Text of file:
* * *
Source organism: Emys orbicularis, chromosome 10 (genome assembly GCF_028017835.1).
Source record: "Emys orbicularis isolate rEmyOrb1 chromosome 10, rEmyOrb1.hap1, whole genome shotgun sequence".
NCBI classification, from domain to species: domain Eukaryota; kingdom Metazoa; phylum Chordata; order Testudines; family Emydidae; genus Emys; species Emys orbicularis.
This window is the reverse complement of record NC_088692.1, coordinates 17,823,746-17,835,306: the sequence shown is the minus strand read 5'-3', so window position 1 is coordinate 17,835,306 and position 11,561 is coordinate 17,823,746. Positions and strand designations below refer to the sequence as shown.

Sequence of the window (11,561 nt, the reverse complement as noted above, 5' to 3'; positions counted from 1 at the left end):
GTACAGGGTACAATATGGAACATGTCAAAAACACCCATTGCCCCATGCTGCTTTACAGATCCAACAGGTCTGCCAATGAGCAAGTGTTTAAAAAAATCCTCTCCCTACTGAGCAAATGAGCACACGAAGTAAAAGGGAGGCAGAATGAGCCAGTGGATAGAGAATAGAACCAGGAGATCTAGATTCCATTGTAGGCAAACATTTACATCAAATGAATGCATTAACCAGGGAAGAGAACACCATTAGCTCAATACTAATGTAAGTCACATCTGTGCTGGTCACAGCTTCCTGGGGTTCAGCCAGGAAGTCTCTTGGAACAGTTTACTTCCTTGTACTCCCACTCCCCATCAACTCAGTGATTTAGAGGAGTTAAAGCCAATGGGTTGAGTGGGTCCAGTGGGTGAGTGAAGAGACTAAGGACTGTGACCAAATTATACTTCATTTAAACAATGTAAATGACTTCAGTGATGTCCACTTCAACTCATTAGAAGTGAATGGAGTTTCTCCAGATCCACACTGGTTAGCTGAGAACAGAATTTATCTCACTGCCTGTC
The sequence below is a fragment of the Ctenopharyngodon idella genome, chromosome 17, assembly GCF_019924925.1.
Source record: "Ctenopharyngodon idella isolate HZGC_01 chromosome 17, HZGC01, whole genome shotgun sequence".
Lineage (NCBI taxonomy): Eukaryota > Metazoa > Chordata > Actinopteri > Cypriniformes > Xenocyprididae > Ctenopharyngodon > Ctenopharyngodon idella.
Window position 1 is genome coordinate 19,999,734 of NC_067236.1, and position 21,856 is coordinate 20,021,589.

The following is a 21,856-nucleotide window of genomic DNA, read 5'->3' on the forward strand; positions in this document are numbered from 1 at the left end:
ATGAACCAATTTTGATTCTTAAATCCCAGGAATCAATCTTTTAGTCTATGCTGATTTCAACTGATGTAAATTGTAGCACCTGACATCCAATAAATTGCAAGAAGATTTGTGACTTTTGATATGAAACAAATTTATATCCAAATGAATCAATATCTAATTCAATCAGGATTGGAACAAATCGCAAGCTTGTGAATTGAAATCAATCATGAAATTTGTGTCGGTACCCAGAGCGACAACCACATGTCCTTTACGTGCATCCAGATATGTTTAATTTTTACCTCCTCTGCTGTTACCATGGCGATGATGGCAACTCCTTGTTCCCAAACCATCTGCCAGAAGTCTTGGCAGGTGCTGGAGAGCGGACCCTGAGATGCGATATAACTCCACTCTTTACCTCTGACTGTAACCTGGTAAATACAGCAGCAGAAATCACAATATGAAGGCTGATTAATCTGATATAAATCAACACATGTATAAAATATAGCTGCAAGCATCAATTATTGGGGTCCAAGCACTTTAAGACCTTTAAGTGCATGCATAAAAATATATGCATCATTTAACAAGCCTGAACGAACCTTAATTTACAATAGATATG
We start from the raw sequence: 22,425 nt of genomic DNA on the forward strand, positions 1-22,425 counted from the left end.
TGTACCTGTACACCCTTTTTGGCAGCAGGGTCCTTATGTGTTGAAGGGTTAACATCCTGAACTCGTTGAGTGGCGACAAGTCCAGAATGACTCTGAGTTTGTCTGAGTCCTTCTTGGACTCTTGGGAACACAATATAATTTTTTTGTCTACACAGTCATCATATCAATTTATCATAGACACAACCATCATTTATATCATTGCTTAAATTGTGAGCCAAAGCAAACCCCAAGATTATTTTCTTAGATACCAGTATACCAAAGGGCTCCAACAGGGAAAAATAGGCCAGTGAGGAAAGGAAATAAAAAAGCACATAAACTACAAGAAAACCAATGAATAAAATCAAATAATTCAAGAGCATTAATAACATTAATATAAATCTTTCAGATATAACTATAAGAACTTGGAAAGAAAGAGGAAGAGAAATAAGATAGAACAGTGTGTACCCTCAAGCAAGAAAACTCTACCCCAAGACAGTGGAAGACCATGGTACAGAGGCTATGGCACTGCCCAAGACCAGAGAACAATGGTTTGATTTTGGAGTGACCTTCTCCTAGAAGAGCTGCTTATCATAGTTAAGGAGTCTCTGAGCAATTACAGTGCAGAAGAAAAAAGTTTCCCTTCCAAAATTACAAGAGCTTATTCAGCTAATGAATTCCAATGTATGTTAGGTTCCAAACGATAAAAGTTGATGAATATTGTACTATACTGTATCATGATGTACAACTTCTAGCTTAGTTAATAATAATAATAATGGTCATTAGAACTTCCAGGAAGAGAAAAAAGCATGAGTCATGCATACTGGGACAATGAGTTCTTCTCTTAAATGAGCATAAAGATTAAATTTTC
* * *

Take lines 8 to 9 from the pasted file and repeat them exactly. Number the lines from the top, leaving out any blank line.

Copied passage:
Source record: "Ctenopharyngodon idella isolate HZGC_01 chromosome 17, HZGC01, whole genome shotgun sequence".
Lineage (NCBI taxonomy): Eukaryota > Metazoa > Chordata > Actinopteri > Cypriniformes > Xenocyprididae > Ctenopharyngodon > Ctenopharyngodon idella.